Recently, I’ve had the conversation about the beauty in humanity with a couple of different people. It seems that as humans, we constantly live in shame of our humanity. We are always focused on the negative; always focused on the belief that we are not good enough. If we aren’t criticizing ourselves, we are criticizing our spouses, children, pastors, political leaders, friends and family. This is something that Brene Brown understands and discusses in her book The Gifts of Imperfection: Let Go of Who You Think You Are Supposed to Be and Embrace Who You Are. She writes, “To become fully human means learning to turn my gratitude for being alive into some concrete common good. It means growing gentler toward human weakness. It means practicing forgiveness of my and everyone else’s hourly failures to live up to divine standards. It means learning to forget myself on a regular basis in order to attend to the other selves in my vicinity. It means living so that ‘I’m only human’ does not become an excuse for anything. It means receiving the human condition as blessing and not curse, in all its achingly frail and redemptive reality.”
When did we stop offering compassion and understanding for mistakes, feelings and brokenness?
Maybe the question we should ask instead is have we ever offered compassion and understanding for mistakes, feelings and brokenness. Do we know how to do that? Maybe we can do that for others, but we aren’t able to do it for ourselves. Imagine what it would be like to “grow gentler toward human weakness” and “receive the human condition as a blessing and not a curse.” I imagine we would live life with a much stronger sense of freedom; that our stress levels and anxiety would decrease. I imagine that we would have healthier self-esteems and greater self-compassion. I imagine that relationships would be stronger and safer, and that we truly experience unconditional love.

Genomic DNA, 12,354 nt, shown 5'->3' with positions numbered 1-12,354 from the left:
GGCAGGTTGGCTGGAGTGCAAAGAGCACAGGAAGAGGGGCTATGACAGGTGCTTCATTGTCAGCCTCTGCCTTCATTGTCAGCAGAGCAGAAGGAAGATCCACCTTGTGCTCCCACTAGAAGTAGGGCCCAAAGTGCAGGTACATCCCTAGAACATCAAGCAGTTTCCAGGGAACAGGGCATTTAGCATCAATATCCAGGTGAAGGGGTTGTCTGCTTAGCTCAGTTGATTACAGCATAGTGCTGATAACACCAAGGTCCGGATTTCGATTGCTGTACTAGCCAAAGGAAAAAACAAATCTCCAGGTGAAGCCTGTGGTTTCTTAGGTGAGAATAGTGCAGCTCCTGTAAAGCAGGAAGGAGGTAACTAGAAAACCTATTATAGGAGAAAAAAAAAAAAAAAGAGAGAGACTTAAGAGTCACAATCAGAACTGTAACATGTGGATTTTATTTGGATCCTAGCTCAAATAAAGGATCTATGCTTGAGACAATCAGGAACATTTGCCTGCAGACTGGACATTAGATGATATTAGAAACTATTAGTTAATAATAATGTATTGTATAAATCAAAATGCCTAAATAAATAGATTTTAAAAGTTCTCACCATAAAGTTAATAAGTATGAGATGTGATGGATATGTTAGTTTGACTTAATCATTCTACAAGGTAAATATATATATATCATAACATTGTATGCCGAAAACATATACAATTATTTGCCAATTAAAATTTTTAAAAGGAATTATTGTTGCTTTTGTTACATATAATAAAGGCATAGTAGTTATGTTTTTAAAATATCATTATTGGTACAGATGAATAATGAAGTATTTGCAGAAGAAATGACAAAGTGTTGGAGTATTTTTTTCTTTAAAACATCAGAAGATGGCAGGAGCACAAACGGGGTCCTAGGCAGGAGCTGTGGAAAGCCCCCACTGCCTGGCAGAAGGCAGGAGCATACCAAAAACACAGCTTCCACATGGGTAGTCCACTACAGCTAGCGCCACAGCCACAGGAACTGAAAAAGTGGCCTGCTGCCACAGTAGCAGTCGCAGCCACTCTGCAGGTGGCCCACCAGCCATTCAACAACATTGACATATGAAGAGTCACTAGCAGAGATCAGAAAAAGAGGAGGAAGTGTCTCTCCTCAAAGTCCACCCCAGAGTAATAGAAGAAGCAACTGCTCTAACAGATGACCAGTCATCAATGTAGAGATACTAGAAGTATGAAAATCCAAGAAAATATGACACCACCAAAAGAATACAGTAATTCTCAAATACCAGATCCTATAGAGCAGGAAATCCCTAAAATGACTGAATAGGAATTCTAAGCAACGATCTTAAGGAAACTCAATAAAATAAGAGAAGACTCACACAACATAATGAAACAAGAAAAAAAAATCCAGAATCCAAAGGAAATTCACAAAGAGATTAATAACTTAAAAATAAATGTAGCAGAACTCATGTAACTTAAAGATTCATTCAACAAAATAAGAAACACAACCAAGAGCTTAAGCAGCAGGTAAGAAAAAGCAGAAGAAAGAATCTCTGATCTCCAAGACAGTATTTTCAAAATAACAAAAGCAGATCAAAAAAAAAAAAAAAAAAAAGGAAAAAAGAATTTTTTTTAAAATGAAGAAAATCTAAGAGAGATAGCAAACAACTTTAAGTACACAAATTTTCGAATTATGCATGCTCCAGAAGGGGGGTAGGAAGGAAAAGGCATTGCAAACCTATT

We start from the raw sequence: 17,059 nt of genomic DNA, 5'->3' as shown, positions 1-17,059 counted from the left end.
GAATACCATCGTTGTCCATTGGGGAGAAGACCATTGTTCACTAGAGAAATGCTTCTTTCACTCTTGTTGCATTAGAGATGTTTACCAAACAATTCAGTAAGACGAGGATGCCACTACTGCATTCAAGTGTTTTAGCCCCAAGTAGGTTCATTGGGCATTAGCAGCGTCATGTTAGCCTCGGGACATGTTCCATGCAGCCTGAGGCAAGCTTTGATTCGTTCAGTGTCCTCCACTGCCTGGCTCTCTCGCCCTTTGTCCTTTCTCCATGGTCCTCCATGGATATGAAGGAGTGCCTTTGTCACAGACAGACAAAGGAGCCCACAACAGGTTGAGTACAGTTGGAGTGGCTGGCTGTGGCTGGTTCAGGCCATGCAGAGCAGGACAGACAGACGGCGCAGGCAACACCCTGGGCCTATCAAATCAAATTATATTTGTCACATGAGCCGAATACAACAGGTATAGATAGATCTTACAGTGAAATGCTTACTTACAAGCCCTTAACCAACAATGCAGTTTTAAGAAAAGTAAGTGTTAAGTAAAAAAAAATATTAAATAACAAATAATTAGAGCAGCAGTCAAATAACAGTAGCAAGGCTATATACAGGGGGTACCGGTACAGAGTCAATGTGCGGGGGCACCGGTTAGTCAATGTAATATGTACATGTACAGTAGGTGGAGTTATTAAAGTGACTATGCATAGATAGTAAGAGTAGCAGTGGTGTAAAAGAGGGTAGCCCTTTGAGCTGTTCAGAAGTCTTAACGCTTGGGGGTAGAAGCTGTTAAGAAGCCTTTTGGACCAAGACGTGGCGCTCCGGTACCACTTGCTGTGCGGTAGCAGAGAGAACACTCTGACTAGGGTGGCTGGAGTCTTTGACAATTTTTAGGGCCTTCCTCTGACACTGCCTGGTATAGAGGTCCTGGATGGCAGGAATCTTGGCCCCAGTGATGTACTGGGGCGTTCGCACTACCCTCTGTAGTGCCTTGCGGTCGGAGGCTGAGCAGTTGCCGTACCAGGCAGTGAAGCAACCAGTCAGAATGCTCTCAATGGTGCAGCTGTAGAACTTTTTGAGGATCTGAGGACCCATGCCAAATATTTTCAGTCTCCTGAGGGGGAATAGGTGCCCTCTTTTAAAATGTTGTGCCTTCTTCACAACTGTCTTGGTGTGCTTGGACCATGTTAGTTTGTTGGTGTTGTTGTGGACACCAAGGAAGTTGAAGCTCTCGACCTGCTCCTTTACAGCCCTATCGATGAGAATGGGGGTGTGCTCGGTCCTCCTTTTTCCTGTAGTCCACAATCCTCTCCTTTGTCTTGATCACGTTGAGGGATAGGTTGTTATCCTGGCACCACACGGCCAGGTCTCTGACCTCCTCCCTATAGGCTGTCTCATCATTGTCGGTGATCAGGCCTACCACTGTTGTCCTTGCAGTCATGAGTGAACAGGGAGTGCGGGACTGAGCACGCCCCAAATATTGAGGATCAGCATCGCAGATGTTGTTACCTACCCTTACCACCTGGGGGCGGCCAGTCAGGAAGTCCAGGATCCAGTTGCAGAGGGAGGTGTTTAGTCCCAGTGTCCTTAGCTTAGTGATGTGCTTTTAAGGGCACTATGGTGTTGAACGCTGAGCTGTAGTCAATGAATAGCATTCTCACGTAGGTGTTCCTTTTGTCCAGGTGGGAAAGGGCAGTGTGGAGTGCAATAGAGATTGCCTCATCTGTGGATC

What would it be like for you to not be afraid of failure and afraid of the judgment of others?
When I apply that question to my own life, I see the many ways that I would be happier, less anxious and more confident. Recently, I decided to put this into practice for myself and see what would happen. I had to speak in front of a group of people and was feeling extremely nervous. I decided to give myself the permission to fail. I told myself that it was okay if I messed up or said the wrong thing or left something out. I told myself that I get to be human too, just like everyone else. The relief I felt was amazing and my anxiety greatly reduced.
It would be my hope for everyone to find the beauty in humanity. I encourage you to check out Brene Brown’s book and begin seeing the gift of imperfection. If you find yourself needing more than just a book, I would encourage you to check out The Refuge Center for Counseling. Perhaps having a safe place to share is exactly what you need to move away from shame and fear. You can check us out at http://refugecenter.org/